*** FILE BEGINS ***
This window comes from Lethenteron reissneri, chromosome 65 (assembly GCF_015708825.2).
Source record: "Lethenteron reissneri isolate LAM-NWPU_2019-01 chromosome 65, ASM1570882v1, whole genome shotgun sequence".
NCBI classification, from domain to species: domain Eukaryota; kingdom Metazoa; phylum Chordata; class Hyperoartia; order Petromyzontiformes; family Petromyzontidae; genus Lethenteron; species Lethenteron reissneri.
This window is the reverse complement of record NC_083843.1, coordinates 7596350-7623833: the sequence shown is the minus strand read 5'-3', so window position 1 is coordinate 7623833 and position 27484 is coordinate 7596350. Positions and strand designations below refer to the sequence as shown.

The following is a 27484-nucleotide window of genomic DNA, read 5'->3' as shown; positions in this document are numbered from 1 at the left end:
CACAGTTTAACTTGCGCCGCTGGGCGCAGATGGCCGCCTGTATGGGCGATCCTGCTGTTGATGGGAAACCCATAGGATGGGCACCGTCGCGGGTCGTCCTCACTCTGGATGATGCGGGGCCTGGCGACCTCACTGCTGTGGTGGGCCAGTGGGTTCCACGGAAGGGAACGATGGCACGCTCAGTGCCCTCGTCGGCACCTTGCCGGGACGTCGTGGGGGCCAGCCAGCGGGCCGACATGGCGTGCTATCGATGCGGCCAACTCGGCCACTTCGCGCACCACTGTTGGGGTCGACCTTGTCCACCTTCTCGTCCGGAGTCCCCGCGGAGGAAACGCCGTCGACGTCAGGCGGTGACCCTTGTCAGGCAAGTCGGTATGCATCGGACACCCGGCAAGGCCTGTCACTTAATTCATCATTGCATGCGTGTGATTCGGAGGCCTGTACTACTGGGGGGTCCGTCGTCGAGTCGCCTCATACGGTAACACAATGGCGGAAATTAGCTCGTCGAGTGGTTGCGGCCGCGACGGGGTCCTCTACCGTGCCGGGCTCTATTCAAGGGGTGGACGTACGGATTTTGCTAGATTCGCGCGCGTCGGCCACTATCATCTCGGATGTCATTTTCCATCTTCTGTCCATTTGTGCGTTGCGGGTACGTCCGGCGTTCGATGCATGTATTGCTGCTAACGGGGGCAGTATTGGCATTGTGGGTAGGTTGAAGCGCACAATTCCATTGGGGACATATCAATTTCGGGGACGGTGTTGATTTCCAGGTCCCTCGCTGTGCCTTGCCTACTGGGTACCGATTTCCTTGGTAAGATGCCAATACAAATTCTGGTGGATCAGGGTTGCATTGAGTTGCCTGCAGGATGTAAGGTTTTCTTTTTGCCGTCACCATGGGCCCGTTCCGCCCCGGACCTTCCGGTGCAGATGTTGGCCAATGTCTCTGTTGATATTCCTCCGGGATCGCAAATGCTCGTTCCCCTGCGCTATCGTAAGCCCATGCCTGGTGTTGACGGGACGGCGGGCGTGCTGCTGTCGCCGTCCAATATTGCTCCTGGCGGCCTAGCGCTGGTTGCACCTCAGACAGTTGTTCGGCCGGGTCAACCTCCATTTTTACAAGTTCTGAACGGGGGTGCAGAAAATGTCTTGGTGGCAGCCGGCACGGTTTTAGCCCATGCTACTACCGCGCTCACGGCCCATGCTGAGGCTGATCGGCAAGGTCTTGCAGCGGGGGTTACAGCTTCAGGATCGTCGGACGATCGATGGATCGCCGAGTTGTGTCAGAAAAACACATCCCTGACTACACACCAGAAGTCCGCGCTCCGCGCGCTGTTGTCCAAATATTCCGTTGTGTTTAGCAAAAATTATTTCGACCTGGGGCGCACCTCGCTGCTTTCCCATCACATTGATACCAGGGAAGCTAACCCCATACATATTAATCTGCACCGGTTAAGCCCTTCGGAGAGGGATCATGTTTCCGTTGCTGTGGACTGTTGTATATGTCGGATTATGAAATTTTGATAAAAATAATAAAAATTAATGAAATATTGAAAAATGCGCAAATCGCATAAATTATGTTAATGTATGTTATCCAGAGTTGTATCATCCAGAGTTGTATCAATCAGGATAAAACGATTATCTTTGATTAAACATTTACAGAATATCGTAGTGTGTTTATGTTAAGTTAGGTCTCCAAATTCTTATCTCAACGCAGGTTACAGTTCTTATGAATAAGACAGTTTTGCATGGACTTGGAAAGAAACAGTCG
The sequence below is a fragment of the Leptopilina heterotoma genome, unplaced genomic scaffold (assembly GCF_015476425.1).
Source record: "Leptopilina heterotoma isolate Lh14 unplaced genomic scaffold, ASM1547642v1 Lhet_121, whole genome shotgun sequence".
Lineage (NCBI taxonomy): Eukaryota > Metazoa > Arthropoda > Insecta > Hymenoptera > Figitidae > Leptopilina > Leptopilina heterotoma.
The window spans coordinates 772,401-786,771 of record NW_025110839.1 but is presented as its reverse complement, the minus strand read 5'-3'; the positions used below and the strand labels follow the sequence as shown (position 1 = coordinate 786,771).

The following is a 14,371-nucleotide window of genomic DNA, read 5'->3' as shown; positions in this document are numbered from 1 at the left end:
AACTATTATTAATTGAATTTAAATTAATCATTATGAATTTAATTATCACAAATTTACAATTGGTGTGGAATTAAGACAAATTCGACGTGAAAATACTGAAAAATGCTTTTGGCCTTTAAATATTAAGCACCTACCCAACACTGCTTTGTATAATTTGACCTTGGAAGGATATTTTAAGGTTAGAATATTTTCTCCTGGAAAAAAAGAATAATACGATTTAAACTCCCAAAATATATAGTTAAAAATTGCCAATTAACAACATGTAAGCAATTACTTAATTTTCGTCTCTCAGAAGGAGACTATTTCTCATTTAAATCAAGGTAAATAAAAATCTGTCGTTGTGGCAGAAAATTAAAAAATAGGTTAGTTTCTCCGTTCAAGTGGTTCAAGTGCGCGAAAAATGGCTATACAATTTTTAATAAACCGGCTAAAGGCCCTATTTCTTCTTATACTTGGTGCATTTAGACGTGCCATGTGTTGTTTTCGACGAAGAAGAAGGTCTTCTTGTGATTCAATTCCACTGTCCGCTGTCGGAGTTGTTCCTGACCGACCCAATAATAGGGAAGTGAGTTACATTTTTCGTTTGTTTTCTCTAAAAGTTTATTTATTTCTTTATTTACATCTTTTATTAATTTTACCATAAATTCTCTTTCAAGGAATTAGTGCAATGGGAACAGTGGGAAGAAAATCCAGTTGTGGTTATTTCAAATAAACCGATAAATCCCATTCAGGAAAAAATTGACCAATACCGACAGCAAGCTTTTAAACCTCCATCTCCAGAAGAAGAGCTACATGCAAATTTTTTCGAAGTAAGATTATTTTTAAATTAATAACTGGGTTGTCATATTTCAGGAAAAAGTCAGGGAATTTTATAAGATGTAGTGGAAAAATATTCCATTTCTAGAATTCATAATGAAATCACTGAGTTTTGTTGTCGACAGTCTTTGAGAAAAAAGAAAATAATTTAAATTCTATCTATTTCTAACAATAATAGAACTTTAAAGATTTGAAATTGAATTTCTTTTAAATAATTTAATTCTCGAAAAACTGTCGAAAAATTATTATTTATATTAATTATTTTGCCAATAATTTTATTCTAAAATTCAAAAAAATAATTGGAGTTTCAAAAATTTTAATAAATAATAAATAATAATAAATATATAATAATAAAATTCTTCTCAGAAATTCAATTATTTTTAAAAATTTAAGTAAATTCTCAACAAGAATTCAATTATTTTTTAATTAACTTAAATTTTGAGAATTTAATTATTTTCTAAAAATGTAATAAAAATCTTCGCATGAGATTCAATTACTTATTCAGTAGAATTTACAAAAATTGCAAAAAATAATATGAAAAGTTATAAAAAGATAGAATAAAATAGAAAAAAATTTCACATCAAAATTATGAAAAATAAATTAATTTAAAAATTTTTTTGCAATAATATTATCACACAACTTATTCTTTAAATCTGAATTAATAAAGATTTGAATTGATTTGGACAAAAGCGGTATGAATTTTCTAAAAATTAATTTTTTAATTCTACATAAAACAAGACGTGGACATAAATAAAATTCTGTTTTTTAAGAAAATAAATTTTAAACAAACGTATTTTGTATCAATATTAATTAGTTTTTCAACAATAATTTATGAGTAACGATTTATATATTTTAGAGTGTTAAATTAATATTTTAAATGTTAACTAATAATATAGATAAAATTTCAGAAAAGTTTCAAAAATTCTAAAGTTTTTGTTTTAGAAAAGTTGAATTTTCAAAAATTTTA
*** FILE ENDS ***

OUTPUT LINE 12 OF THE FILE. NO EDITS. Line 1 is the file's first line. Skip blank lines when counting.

AACTATTATTAATTGAATTTAAATTAATCATTATGAATTTAATTATCACAAATTTACAATTGGTGTGGAATTAAGACAAATTCGACGTGAAAATACTGAAAAATGCTTTTGGCCTTTAAATATTAAGCACCTACCCAACACTGCTTTGTATAATTTGACCTTGGAAGGATATTTTAAGGTTAGAATATTTTCTCCTGGAAAAAAAGAATAATACGATTTAAACTCCCAAAATATATAGTTAAAAATTGCCAATTAACAACATGTAAGCAATTACTTAATTTTCGTCTCTCAGAAGGAGACTATTTCTCATTTAAATCAAGGTAAATAAAAATCTGTCGTTGTGGCAGAAAATTAAAAAATAGGTTAGTTTCTCCGTTCAAGTGGTTCAAGTGCGCGAAAAATGGCTATACAATTTTTAATAAACCGGCTAAAGGCCCTATTTCTTCTTATACTTGGTGCATTTAGACGTGCCATGTGTTGTTTTCGACGAAGAAGAAGGTCTTCTTGTGATTCAATTCCACTGTCCGCTGTCGGAGTTGTTCCTGACCGACCCAATAATAGGGAAGTGAGTTACATTTTTCGTTTGTTTTCTCTAAAAGTTTATTTATTTCTTTATTTACATCTTTTATTAATTTTACCATAAATTCTCTTTCAAGGAATTAGTGCAATGGGAACAGTGGGAAGAAAATCCAGTTGTGGTTATTTCAAATAAACCGATAAATCCCATTCAGGAAAAAATTGACCAATACCGACAGCAAGCTTTTAAACCTCCATCTCCAGAAGAAGAGCTACATGCAAATTTTTTCGAAGTAAGATTATTTTTAAATTAATAACTGGGTTGTCATATTTCAGGAAAAAGTCAGGGAATTTTATAAGATGTAGTGGAAAAATATTCCATTTCTAGAATTCATAATGAAATCACTGAGTTTTGTTGTCGACAGTCTTTGAGAAAAAAGAAAATAATTTAAATTCTATCTATTTCTAACAATAATAGAACTTTAAAGATTTGAAATTGAATTTCTTTTAAATAATTTAATTCTCGAAAAACTGTCGAAAAATTATTATTTATATTAATTATTTTGCCAATAATTTTATTCTAAAATTCAAAAAAATAATTGGAGTTTCAAAAATTTTAATAAATAATAAATAATAATAAATATATAATAATAAAATTCTTCTCAGAAATTCAATTATTTTTAAAAATTTAAGTAAATTCTCAACAAGAATTCAATTATTTTTTAATTAACTTAAATTTTGAGAATTTAATTATTTTCTAAAAATGTAATAAAAATCTTCGCATGAGATTCAATTACTTATTCAGTAGAATTTACAAAAATTGCAAAAAATAATATGAAAAGTTATAAAAAGATAGAATAAAATAGAAAAAAATTTCACATCAAAATTATGAAAAATAAATTAATTTAAAAATTTTTTTGCAATAATATTATCACACAACTTATTCTTTAAATCTGAATTAATAAAGATTTGAATTGATTTGGACAAAAGCGGTATGAATTTTCTAAAAATTAATTTTTTAATTCTACATAAAACAAGACGTGGACATAAATAAAATTCTGTTTTTTAAGAAAATAAATTTTAAACAAACGTATTTTGTATCAATATTAATTAGTTTTTCAACAATAATTTATGAGTAACGATTTATATATTTTAGAGTGTTAAATTAATATTTTAAATGTTAACTAATAATATAGATAAAATTTCAGAAAAGTTTCAAAAATTCTAAAGTTTTTGTTTTAGAAAAGTTGAATTTTCAAAAATTTTA